Alliteration may be the lowest form of literary wit, but why break the habit of a lifetime?
cacomitl bulbs, purchased from the bargain basement of a cut-price supermarket, are now producing some impressively large and colourful flowers. Like Hemerocallis, each flower lasts only a day, or quite a bit less in the case of Tigridia; by late afternoon they're already pretty much closed. Most of the time I only get to see the withered remains, but I caught these ones at about 3.30pm, just before they started to deflate.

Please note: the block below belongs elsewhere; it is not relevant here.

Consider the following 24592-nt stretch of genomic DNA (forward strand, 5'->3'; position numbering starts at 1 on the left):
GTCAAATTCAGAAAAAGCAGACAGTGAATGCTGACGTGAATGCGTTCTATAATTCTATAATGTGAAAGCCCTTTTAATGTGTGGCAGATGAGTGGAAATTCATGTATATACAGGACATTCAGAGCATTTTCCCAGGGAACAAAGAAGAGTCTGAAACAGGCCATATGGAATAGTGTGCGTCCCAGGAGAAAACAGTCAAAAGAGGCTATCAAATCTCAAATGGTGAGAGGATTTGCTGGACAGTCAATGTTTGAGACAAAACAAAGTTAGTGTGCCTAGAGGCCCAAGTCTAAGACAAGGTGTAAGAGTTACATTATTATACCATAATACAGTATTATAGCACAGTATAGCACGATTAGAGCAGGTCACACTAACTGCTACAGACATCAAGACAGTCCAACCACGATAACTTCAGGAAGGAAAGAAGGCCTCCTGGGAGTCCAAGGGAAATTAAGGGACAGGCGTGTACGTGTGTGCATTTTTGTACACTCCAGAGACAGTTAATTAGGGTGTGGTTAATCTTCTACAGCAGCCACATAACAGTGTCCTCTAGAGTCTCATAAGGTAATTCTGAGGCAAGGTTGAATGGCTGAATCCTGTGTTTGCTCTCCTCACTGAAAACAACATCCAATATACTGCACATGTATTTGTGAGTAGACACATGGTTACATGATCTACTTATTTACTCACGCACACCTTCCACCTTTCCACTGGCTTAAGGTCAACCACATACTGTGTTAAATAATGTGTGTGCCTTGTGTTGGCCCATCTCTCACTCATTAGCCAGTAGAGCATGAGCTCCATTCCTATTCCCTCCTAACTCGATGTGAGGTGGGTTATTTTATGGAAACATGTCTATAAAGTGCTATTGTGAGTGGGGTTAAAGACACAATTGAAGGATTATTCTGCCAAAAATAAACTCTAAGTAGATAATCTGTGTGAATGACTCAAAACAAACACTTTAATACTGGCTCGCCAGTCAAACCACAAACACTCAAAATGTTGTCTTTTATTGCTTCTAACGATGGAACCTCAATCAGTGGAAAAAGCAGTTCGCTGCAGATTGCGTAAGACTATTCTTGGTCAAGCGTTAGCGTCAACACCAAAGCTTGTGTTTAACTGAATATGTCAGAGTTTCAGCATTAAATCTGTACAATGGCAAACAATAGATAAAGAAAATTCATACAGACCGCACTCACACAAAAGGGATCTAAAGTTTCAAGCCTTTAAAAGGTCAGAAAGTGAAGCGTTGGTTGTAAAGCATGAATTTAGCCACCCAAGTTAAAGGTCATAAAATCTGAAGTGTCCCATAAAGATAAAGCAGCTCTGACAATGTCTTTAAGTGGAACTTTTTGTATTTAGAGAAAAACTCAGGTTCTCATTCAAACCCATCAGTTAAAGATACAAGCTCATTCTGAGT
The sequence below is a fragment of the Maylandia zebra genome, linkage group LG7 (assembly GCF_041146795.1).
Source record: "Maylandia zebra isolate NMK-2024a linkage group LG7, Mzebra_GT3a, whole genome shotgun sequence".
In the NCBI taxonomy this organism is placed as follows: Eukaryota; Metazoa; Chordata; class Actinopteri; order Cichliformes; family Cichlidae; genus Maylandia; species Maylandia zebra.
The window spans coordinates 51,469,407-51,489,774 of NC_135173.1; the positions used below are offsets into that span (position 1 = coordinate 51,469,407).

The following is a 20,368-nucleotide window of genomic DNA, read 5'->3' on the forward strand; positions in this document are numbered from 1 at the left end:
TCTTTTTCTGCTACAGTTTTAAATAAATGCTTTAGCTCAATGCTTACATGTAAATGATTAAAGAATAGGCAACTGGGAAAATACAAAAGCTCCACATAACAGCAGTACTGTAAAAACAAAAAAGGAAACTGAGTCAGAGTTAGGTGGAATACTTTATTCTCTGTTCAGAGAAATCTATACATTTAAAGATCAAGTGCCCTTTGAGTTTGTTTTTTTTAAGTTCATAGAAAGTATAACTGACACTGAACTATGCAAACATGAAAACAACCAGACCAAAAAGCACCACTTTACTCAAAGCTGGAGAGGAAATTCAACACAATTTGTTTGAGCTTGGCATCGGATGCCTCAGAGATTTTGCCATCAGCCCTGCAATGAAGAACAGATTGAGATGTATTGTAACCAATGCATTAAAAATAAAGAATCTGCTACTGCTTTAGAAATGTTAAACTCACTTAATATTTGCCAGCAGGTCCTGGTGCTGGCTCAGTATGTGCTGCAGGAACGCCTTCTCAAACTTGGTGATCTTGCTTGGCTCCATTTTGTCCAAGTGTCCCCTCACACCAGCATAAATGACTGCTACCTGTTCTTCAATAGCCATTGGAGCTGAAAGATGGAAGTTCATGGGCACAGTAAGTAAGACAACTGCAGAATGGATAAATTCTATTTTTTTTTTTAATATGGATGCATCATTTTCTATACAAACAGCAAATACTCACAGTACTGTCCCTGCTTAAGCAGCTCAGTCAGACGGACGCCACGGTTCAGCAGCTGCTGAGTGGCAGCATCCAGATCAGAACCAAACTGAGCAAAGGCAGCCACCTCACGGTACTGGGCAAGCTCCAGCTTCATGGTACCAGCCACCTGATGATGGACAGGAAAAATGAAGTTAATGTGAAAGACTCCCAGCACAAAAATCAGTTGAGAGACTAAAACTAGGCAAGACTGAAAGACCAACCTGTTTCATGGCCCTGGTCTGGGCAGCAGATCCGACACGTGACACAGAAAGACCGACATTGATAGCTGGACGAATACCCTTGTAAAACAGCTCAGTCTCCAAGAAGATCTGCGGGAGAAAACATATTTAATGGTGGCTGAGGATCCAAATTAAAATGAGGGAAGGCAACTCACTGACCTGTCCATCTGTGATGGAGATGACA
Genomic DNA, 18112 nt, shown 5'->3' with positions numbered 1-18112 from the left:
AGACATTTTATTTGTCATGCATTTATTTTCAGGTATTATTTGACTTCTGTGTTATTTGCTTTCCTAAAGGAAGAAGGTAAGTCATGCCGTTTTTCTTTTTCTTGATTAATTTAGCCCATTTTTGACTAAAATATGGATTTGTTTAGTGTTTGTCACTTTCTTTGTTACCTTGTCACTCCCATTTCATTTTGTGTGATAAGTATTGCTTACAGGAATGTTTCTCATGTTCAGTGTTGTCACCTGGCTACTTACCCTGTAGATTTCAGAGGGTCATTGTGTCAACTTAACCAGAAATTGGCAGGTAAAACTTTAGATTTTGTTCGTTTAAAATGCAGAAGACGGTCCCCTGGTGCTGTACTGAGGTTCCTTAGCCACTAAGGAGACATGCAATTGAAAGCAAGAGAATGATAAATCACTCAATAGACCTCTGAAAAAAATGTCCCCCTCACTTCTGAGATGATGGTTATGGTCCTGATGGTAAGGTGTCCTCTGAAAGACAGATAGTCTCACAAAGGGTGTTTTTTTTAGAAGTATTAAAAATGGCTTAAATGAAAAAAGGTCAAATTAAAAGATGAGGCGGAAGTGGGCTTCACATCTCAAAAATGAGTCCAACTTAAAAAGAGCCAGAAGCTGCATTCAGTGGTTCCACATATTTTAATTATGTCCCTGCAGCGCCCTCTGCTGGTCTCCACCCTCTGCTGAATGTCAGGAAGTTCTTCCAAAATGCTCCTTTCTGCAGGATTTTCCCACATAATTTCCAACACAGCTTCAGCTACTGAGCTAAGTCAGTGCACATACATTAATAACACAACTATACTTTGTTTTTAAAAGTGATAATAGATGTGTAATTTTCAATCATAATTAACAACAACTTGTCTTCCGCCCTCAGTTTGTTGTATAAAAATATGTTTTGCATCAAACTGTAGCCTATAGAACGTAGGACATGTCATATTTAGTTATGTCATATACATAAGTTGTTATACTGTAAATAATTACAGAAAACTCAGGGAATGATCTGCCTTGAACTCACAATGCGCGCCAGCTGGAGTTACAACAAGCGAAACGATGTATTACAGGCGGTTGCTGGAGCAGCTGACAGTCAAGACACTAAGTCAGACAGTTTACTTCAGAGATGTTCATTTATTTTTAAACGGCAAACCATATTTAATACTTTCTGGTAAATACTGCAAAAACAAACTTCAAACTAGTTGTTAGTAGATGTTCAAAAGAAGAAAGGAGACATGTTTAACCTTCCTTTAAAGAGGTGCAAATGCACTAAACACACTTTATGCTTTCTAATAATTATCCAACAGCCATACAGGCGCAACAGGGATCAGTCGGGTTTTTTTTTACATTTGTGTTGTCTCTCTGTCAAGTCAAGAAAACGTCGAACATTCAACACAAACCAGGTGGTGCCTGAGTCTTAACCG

They're growing on top of rather stunted plants, about a foot and half tall, with interestingly pleated leaves. So far they've survived drought and the unwanted attentions of the local voles who took to gnawing through the emerging shoots. As far as I'm aware, they didn't tackle the bulbs. This may be due to the unpleasant burning sensation they cause if you eat them raw.